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Step 1: Read the Old Testament. Step 2: ???? Step 3: Still ????

The story of Uriah the Hittite is a fairly famous one, even if Uriah himself is a relatively obscure name. Uriah was one of the Mighty Warriors of King David—the same David who killed Goliath in single combat, and later became ruler of a kingdom whose prosperity was rivaled only by the breadth of the bad sports metaphors he and Goliath would generate for thousands of years.

The famous part of the story is that David, while on the roof of his palace, saw an incredibly beautiful woman bathing one day, and had her brought to him so that they could do something that gets talked about all the time in the Bible but people in church tell you not to do. This woman was Bathsheba, immortalized in art and song such as Leonard Cohen’s “Hallelujah,” and, it came out later, she was the wife of Uriah, one of David’s top soldiers.

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February 18, 2016 6:00 am

Life at the Margins: The NL's Gut-Punchiest Team Projection

11

Rian Watt

The Diamondbacks spent the offseason spending big and trying to take the next step. Why's PECOTA such a downer about their chances?

Earlier this month a strange feeling came over me: I began to be intrigued by the Arizona Diamondbacks. It’s hard to say exactly why, in retrospect. Possibly it’s because, when a team decides to spend an amount equivalent to 2 percent of its home-state budget (yes, really) on a single starting pitcher, you begin to get the sense that it’s trying to say something.

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How PECOTA sees the historical free agency class of 2018-2019 changing.

A little over two months ago, with the current Hot Stove still more or less at its hottest, Jeff Passan of Yahoo! Sports cast his eyes beyond it, three years into the future. What has been dubbed the SuperClass of 2018 caught Passan’s attention, and clearly, that of several team executives across the league. The resulting article named no fewer than 40 players of note who could reach free agency 32 months from now, and Passan posited that it could be a seismic event for baseball, from a competitive perspective, a financial perspective, a labor perspective, and a global-interest perspective.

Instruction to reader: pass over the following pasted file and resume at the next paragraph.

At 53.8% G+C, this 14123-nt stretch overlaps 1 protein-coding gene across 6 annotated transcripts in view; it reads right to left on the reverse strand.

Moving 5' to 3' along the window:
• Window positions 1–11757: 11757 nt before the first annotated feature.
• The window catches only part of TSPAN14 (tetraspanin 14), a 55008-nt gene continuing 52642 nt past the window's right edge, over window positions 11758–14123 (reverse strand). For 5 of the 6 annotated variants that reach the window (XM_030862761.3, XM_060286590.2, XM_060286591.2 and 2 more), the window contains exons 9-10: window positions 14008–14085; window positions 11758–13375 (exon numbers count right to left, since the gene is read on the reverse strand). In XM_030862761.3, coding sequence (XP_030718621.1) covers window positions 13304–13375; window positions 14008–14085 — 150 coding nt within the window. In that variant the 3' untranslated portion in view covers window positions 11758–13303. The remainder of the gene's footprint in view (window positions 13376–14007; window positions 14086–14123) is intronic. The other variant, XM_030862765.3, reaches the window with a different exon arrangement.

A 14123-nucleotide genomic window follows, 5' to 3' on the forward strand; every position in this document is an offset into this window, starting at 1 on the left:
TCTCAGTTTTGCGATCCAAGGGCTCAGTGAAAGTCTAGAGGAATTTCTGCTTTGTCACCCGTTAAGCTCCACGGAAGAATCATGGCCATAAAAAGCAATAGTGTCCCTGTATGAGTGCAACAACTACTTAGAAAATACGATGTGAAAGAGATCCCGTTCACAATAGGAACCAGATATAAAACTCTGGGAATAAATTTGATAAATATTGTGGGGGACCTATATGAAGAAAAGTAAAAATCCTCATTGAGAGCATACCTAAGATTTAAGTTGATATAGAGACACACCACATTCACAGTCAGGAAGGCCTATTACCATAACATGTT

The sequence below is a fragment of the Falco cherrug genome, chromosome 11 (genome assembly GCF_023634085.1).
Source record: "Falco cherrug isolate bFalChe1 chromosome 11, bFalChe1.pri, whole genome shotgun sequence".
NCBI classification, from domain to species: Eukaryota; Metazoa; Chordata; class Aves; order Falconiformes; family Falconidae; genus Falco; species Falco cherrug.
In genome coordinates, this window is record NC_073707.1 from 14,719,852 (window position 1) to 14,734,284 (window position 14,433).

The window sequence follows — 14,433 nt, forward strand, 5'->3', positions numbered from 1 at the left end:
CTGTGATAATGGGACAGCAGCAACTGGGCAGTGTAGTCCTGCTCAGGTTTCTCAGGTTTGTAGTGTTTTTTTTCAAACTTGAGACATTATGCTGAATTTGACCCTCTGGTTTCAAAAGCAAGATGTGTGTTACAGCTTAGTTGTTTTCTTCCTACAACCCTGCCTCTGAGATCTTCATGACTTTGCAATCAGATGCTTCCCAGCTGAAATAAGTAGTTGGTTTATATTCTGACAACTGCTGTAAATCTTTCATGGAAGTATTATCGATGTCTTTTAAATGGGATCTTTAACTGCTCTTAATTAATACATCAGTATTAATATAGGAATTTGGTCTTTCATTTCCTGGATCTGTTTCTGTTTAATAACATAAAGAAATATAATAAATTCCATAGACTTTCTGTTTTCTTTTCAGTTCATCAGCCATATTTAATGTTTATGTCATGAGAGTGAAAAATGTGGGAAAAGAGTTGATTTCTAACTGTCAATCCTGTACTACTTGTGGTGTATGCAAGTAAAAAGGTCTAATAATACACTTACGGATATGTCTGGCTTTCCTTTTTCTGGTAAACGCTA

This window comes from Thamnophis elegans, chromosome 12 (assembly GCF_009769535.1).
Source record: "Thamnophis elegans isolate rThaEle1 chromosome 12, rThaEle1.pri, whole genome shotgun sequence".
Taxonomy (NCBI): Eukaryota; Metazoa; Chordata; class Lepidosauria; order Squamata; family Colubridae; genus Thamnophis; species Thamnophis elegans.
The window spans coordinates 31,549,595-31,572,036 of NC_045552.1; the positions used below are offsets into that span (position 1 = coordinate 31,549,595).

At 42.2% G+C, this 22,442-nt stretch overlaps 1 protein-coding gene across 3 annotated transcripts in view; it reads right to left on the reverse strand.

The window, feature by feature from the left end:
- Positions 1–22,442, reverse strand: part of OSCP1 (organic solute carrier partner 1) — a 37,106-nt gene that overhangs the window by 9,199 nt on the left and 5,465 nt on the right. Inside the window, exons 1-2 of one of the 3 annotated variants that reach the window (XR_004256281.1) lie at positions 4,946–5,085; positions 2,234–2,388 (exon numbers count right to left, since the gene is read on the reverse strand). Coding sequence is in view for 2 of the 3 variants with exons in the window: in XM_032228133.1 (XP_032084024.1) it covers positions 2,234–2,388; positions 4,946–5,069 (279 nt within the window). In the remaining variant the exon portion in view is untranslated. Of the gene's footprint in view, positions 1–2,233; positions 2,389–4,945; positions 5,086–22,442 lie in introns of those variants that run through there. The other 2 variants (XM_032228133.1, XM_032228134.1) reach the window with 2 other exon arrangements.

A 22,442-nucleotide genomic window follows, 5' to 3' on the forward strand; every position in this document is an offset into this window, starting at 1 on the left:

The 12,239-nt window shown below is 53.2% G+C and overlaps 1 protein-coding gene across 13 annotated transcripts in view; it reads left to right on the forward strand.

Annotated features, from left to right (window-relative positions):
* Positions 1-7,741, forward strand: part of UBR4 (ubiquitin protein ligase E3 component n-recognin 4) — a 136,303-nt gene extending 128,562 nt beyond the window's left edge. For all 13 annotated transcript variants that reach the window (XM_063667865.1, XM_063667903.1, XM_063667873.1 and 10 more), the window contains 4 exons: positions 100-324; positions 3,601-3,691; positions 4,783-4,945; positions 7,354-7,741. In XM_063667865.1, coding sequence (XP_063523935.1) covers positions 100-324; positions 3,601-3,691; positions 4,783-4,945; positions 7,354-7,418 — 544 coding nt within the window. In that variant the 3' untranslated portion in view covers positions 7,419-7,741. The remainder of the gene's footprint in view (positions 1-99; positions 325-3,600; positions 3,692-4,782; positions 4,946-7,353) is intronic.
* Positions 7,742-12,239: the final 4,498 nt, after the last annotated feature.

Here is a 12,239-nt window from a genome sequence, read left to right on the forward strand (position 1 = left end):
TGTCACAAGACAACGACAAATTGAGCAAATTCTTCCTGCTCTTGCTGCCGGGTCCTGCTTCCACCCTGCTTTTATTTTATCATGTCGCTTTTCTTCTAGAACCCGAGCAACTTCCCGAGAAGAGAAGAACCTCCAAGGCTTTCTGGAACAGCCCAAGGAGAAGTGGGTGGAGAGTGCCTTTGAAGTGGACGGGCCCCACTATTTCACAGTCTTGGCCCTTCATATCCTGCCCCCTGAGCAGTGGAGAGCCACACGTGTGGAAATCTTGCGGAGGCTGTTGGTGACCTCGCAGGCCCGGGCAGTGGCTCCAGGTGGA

As far as that goes, Passan is right. The sheer star power of a class headed by Bryce Harper, Manny Machado, Clayton Kershaw, Andrew McCutchen, Jason Heyward, Jose Fernandez, and Matt Harvey could outshine all previous free-agent classes, even the bountiful one that is just winding down. Passan talked about the likelihood that the prospective class could affect teams’ strategies over all of the winters between now and then, including this one, and about how it might change the priorities we see each side pursue in the new Collective Bargaining Agreement later this year. He’s (mostly, anyway) right about that, too.

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The Royals may be the most famous prediction PECOTA has gotten wrong recently, but the Reds have seen the opposite issue.

On Tuesday, Baseball Prospectus released PECOTA's preseason projections. In keeping with tradition, the algorithm has again seemingly undersold the champion Royals, who have nudged aside the White Sox to become the symbol for outpacing expectations. That status is well-earned: over the past three seasons, the Royals have won a majors-leading 44 games more than PECOTA figured they would. Along the way, the Royals have birthed countless thinkpieces and arguments about every facet of their success: whether it's by design; whether it's sustainable; whether it's duplicable; and so on.

At the soul of it is the truth that everyone wants to be the Royals (the postseason version, at least). The transitive property, then, suggests that nobody wants to be the anti-Royals, a role filled in recent years by the Reds. No team has underperformed its PECOTA projections over the last three seasons by more games than the Reds: they won two fewer games than expected in 2013, seven fewer in 2014, and 15 fewer in 2015. Add those failures together, and the Reds have lost 24 games more than PECOTA believed they would—or six more than any other team over the same stretch:

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How the Reds have underperformed their projections more than any other team.

On Tuesday, Baseball Prospectus released PECOTA's preseason projections. In keeping with tradition, the algorithm has again seemingly undersold the champion Royals, who have nudged aside the White Sox to become the symbol for outpacing expectations. That status is well earned: Over the past three seasons, the Royals have won a majors-leading 44 games more than PECOTA figured they would. Along the way, the Royals have birthed countless thinkpieces and arguments about every facet of their success: whether it's by design; whether it's sustainable; whether it's duplicable; and so on.